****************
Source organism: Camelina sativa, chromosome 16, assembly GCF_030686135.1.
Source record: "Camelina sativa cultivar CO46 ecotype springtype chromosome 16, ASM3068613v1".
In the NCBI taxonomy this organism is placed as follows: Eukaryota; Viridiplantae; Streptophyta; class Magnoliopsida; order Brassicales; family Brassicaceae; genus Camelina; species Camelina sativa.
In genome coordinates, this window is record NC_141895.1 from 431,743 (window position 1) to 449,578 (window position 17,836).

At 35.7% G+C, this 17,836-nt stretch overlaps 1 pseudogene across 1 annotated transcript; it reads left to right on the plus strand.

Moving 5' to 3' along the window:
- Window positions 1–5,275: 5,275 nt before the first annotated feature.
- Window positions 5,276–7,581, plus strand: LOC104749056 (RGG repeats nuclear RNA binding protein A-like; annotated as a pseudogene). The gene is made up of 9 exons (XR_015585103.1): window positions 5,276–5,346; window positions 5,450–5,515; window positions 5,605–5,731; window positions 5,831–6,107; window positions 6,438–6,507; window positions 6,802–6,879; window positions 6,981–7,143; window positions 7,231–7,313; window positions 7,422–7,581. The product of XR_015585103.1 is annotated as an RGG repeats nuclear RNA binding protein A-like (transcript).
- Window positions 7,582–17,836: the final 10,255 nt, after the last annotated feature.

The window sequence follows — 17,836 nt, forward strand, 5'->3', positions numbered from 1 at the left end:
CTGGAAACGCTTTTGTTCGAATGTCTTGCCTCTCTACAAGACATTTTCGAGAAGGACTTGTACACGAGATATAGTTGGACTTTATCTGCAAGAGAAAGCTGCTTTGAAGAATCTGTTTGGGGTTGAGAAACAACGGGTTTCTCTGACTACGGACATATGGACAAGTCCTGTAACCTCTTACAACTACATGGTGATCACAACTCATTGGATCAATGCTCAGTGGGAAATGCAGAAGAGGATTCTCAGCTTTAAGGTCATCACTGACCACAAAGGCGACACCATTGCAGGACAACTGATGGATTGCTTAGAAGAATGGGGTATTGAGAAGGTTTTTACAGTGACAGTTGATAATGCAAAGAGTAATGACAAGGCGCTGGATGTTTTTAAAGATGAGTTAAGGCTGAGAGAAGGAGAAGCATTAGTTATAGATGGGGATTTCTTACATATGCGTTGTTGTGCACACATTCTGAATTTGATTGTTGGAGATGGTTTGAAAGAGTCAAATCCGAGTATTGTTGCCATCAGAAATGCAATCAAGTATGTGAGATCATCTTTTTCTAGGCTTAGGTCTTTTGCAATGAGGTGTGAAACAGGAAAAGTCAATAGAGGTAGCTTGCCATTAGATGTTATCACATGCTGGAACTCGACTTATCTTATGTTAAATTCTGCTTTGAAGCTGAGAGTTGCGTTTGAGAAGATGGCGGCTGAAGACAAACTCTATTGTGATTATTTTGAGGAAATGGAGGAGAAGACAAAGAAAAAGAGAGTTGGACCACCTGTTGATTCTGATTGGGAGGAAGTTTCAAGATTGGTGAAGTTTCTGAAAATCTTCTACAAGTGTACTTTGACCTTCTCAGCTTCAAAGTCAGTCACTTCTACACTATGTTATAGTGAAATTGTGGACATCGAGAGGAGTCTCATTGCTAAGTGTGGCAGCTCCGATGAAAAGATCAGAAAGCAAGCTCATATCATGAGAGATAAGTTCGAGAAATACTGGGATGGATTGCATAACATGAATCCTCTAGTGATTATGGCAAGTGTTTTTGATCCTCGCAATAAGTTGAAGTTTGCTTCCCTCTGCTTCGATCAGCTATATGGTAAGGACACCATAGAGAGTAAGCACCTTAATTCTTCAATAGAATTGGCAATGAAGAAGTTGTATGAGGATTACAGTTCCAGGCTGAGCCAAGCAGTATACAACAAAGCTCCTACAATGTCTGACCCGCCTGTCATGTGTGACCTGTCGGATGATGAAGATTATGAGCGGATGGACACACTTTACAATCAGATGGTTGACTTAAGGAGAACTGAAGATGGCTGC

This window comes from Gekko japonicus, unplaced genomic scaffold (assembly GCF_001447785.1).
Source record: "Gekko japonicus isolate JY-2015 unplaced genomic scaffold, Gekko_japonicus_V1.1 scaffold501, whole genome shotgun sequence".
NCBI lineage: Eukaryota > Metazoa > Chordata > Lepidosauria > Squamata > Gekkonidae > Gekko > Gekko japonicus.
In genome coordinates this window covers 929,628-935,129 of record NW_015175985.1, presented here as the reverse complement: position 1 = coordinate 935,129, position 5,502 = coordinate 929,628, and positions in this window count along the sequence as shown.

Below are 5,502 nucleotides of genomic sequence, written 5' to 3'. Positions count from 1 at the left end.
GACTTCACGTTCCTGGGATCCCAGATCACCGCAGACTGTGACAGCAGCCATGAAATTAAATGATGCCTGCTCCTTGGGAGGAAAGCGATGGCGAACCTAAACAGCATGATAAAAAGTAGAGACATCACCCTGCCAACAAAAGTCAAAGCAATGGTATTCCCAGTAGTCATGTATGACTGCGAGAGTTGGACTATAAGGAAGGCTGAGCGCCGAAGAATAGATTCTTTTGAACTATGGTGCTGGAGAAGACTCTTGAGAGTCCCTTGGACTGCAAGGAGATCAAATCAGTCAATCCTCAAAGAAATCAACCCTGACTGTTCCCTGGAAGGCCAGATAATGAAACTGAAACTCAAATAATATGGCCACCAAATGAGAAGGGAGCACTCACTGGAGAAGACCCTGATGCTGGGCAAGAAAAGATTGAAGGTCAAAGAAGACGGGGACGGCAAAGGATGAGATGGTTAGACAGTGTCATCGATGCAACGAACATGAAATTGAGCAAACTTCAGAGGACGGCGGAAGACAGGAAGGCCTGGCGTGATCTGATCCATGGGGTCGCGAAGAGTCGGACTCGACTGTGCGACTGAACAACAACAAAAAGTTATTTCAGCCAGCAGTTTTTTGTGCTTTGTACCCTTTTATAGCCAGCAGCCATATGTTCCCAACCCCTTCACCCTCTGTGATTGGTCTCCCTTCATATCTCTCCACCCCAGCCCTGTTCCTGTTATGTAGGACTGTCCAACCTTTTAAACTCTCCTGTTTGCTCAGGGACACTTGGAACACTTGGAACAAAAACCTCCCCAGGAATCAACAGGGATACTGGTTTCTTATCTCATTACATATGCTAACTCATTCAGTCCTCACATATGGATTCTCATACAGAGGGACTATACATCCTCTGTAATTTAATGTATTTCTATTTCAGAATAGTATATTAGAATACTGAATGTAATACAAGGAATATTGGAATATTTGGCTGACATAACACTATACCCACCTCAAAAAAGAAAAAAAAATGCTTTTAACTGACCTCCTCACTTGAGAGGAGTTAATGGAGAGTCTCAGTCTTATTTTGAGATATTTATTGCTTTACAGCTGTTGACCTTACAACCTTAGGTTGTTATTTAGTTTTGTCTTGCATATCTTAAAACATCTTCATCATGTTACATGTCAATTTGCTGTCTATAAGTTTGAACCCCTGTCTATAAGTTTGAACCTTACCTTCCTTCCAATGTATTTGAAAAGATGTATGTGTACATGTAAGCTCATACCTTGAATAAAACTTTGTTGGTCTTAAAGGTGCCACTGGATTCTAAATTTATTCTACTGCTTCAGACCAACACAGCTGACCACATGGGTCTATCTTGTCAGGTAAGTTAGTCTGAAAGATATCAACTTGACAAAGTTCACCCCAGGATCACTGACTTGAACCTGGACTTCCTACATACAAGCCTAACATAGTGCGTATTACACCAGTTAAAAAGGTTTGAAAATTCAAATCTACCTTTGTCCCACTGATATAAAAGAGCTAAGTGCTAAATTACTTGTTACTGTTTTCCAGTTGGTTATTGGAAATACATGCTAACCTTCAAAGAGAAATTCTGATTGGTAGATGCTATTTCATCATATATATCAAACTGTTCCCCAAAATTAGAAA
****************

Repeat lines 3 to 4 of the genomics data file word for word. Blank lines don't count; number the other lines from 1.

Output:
In the NCBI taxonomy this organism is placed as follows: Eukaryota; Viridiplantae; Streptophyta; class Magnoliopsida; order Brassicales; family Brassicaceae; genus Camelina; species Camelina sativa.
In genome coordinates, this window is record NC_141895.1 from 431,743 (window position 1) to 449,578 (window position 17,836).